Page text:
top of page

Q&A        Excelle chats with...

Paloma Faith

Trailblazing musician, thespian and fashion icon, Paloma Faith’s remarkable career continues with her new album, ‘The Glorification of Sadness’.

Print vestie Yan Wasiuchnik.jpg

What were your earliest musical influences and how have they shaped your distinctive style?

I think my dad being obsessed with jazz was a big thing for me. I listened to a lot of instrumental music with a lot of unusual and amazing chord progression. That and also my mother’s love of ’60s music which was the iconic and empowering. Female voices like Eta James and Aretha Franklin; they straddled the line between real strength and power, while singing about their vulnerability at the same time.


Can you walk us through your creative process?

It is always completely different, there is no one way. Sometimes I will come to the studio with a whole song nearly written and other times I will have nothing, but I am feeling like this today so it kind of comes out like a spiritual channelling. It is really difficult to condense a career of music into one method.


So, what starts first the tune or the lyrics?

Always different but usually I only work on one song at a time until it is finished.


You have a background in both acting and music. How do you balance the two?

Well, they are about expressing fundamental qualities about the human condition that unite us all. It is about what it is to be human, so that is where they influence each other. It’s about understanding what makes us the same as opposed to what makes us different and I think that is what’s so great and bonding about music; in spite of our differences it makes you feel a collective unification.


Your fashion sense is as unique as your music. How do you choose your stage outfits, and what role does fashion play in your artistic expression?

Well, I think it gives me the confidence to go on stage and sing about the most hidden and vulnerable parts of myself, so it is more like it’s a coat of armour.


So, is it just for the stage or is it like a costume?

To some extent it’s a costume but it is important to me that I always like to look stylish, I think presentation is important to me and always has been. When I was a kid I used to hand my homework in, having illustrated all the borders of every essay.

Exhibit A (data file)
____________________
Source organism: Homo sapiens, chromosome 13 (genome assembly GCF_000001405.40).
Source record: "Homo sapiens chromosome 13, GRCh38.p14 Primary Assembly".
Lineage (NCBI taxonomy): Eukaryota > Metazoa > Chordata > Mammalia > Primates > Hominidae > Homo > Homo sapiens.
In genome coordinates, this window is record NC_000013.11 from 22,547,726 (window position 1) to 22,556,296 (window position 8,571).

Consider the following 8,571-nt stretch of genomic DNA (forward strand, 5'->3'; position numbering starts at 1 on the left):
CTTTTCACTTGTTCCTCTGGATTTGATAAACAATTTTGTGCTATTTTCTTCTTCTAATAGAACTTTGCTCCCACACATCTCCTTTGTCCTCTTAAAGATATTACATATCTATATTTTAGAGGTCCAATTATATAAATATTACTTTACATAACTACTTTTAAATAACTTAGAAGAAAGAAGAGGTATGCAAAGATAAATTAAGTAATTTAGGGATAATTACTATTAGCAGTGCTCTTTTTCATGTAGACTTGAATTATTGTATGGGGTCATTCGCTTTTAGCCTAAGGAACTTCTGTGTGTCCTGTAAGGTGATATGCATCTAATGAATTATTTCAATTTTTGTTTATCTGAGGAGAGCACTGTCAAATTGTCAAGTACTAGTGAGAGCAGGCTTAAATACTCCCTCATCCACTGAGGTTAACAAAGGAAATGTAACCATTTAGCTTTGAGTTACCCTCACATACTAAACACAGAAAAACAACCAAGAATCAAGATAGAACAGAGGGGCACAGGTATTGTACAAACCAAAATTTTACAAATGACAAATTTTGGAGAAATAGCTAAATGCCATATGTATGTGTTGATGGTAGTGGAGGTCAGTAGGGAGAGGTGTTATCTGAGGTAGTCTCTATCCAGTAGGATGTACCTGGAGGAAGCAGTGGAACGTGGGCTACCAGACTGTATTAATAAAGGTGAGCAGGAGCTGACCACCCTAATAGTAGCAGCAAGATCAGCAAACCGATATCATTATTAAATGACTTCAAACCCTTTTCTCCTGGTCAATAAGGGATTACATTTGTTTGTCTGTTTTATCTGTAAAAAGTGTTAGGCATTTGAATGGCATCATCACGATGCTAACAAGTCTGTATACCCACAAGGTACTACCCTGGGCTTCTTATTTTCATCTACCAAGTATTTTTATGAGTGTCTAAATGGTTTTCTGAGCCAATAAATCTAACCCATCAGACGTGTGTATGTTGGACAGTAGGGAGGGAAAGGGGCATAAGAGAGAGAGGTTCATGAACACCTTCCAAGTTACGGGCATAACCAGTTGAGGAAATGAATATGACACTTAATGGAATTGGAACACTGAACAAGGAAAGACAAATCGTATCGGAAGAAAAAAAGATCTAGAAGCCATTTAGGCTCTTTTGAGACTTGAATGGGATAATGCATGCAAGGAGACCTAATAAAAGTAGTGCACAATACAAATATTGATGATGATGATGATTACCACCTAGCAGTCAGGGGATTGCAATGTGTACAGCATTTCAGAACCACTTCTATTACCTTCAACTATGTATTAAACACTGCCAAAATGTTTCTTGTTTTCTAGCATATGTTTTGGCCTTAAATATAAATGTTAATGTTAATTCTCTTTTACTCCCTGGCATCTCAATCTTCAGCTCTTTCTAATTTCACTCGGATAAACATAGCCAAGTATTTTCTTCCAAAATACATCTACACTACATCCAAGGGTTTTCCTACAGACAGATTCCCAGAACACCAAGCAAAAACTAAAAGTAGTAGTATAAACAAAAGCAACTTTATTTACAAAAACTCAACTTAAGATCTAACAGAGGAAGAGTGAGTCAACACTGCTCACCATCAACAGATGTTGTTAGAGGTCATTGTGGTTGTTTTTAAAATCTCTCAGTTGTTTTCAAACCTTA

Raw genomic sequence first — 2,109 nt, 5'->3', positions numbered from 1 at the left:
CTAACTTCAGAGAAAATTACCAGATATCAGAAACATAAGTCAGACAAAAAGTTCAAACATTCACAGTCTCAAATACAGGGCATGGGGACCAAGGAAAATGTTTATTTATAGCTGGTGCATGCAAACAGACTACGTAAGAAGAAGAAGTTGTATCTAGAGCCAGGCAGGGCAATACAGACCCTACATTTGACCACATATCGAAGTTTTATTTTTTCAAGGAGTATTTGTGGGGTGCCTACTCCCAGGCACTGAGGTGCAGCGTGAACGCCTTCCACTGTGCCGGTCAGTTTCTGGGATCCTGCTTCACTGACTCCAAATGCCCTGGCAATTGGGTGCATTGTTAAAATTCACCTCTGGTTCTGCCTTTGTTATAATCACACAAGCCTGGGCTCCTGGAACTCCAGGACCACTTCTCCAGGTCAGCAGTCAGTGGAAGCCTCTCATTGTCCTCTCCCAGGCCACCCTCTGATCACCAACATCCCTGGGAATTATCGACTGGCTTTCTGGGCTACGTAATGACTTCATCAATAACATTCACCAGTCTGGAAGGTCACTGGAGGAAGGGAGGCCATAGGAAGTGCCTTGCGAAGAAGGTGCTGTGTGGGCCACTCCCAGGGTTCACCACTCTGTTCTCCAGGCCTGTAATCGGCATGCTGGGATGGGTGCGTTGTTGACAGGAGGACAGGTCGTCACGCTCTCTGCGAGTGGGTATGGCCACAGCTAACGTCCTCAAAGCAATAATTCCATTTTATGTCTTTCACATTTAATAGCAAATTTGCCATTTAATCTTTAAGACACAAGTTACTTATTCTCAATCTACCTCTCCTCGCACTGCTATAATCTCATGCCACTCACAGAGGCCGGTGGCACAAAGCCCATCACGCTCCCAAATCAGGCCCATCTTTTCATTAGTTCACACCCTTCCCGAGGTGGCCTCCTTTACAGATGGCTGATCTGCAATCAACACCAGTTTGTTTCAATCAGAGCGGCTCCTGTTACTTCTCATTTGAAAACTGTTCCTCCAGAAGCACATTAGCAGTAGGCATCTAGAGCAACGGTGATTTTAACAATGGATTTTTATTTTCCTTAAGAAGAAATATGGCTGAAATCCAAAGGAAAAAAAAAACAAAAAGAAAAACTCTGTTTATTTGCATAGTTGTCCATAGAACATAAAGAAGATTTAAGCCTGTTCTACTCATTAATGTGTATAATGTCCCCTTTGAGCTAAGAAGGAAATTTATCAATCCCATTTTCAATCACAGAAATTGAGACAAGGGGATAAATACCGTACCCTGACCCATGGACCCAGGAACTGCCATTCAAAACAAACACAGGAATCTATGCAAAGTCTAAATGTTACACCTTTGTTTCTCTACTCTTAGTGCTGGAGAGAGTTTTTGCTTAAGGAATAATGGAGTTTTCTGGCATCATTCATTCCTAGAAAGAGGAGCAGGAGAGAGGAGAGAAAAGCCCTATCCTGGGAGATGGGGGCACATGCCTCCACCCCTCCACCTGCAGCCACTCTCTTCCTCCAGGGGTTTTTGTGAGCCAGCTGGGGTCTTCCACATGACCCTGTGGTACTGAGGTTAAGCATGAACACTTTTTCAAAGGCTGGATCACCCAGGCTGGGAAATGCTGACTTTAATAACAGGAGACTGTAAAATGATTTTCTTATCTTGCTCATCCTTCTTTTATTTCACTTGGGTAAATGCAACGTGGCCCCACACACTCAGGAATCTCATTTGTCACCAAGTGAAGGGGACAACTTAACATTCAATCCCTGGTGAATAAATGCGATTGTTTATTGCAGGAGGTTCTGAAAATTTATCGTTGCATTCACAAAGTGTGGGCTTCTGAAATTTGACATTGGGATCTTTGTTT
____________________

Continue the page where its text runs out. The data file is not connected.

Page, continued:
What has been your most memorable live performance and why?

Recently, I would say Brighton Pride. It was one of my first major performances after splitting up with my kid’s dad, which was a decade-long relationship. I was really insecure after that breakup, I felt maybe my power was gone and I just went on that stage as a single-parent mum, in front of a lot of people from the LGBTQ community, and I felt really accepted. I felt like I still had life in me yet. It was quite invigorating.


Throughout your career, what have been some of the biggest challenges you've faced, and how did you overcome them?

I think the biggest challenge is... Like Madonna says, sticking around as a woman and to try sustaining a career in a platform which really is only usually assigned to young people.


Do you physically notice that as you get older being a woman?

It’s not physically that is the problem, it’s socially. People are not very nice to women in the aging process, they are so negative towards them.  


Do you think it is harder now than when you started?

Yes it probably is; the platforms are so oversaturated, but it offers more opportunity in a way for the public to decide who is popular.


How do you think you’ve evolved as an artist and individual since you began?  

Well, I think life takes its toll, lots of life experiences... I think my voice has taken on a different tone because of that. The older I get and the more experience I get, the more depth I have in my voice. When I look back on singers I have admired in my life, I always notice that as they have got older their voice began to sound more profound and I think mine has, in a dramatic way. It has become more powerful and has more depth to it and sounds less innocent.


And do you prefer it now to what it was before?



Do you have a favourite song from your latest album, ‘The Glorification of Sadness’?  

Favourite is a weird word, I guess favourite is which feels fun which was probably ‘Cry On The Dance Floor’ which was quite euphoric but probably the most emotional one will be either ‘Already Broken’ or ‘Divorce’.


Who has been your favourite artist to work with and who is on your wish list for future collaborations?

Well for this album working with Liam Bailey which was a very important relationship for this record. I think I can attribute the fact that I was brave enough to sing about some of the personal stuff was because I went into studio with a mate, rather than some big shot, globally-acclaimed person. I think the intimacy of having a friend with me made the album what it was. I would really like to work with SZA.


What advice would you give to aspiring artists?  

I think just be your authentic self. It is really hard to sustain a career long term by pretending to be somebody else. You would have to keep up that act for long time.

bottom of page